🖥️ AskTheComputerTech

Tech News, Computer Guides, Tips, and More

🖥️ AskTheComputerTech

Tech News, Computer Guides, Tips, and More

Microsoft Is Testing Universal RGB Control in Windows 11


Since RGB software entered the PC market many moons ago, it’s been a disorganized mess. Every company that makes hardware with RGB has its own software to control it. Few of these utilities, if any, can sync with one another. So you might have Corsair RAM, an Asus GPU/motherboard, and an NZXT CPU cooler, all with RGB. Good luck getting any synced-up lighting pattern going between those components.

This fractured RGB software ecosystem has been the bane of bling-loving gamers for years. Additionally, the software is usually unintuitive and crash-y. At least, that’s our experience with utilities from Gigabyte, Asus, MSI, and Corsair. Now Microsoft is stepping into this quagmire with what could be a divine solution: integrating RGB control directly into Windows 11.

News of Microsoft’s plans was revealed in a recent Insider build. It shows a new section named “Lighting” listed under the Personalization area in Settings. Twitter user @albacore posted screenshots showing various RGB devices listed in the menu. They include a mouse, an Asus CPU cooler, a Steam Deck, and a generic keyboard. This still leaves out memory, mousepads, and GPUs, but it does seem to include all RGB devices connected to the system. This isn’t the case with most current RGB software, which usually only shows devices from the software manufacturer.

(Image: @albacore on Twitter)

A second panel allows you to tweak each device’s lighting. The options are limited; instead of getting about a dozen presets to choose from, there’s just a handful. The lighting effects seem limited to a solid color, blinking, or a rainbow. That’s quite pedestrian, at least compared with our personal experience using Corsair iCue. This software presents myriad options and also allows you to download custom profiles.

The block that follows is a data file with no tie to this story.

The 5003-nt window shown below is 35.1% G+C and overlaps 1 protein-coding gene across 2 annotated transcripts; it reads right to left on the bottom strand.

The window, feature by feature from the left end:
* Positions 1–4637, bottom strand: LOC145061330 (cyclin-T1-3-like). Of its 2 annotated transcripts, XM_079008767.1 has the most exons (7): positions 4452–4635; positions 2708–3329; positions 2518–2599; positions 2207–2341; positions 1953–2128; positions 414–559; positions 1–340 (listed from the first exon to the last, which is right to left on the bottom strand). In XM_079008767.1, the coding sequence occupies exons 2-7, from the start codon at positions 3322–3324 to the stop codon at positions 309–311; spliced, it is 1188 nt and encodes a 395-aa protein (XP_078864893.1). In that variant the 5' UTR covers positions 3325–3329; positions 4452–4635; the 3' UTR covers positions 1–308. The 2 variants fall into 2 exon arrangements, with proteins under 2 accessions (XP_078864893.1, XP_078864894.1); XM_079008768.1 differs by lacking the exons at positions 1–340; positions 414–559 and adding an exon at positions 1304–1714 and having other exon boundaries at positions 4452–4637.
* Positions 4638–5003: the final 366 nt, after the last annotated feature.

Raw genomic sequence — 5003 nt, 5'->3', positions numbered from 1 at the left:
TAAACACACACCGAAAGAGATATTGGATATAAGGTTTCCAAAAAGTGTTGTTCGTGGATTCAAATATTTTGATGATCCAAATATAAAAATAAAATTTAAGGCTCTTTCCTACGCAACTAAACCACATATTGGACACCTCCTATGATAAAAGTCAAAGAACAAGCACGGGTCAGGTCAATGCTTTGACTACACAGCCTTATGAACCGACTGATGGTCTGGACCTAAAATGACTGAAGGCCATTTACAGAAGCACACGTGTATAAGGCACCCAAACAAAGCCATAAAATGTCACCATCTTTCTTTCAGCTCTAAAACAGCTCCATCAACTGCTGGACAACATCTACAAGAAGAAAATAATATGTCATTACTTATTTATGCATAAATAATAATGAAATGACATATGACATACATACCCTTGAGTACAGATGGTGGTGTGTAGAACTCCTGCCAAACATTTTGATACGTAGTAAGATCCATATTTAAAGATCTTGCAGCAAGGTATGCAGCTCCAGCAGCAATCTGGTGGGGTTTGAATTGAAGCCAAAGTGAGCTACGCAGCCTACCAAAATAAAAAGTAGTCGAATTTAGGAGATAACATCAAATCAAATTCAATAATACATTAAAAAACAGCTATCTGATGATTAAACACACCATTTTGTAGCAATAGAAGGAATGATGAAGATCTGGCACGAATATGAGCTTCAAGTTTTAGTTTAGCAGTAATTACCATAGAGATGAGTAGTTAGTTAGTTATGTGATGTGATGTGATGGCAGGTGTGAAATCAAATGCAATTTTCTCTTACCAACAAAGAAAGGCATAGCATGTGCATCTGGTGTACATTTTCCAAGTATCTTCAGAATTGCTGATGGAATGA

(Image: @albacore on Twitter)

What’s interesting is the source also posted a link to a request made by a Microsoft employee to create this in 2018. The technical paper clearly states the problem: a wide range of devices have “lamps” with no universal location to control them. According to OP, it was thought that work on this feature was cancelled, which apparently isn’t the case. It now appears in Insider Build 25295, even though Microsoft didn’t mention it in the release notes.

Even the most jaded Windows user would welcome this addition to Windows. In fact, this feature alone could be enough to convince people to “upgrade” to Windows 11, in our opinion. It’s been such a long-running national nightmare that a lot of users have given up on the dream of ever unifying all of their RGB lighting. There are alternatives like OpenRGB, but it’s not easy to use in our experience. Plus, in addition to making it easier to control lighting, you’d no longer have to install four or more separate utilities to change the lighting on something. If you’re reading this, Microsoft, please bring this to the masses as soon as possible.

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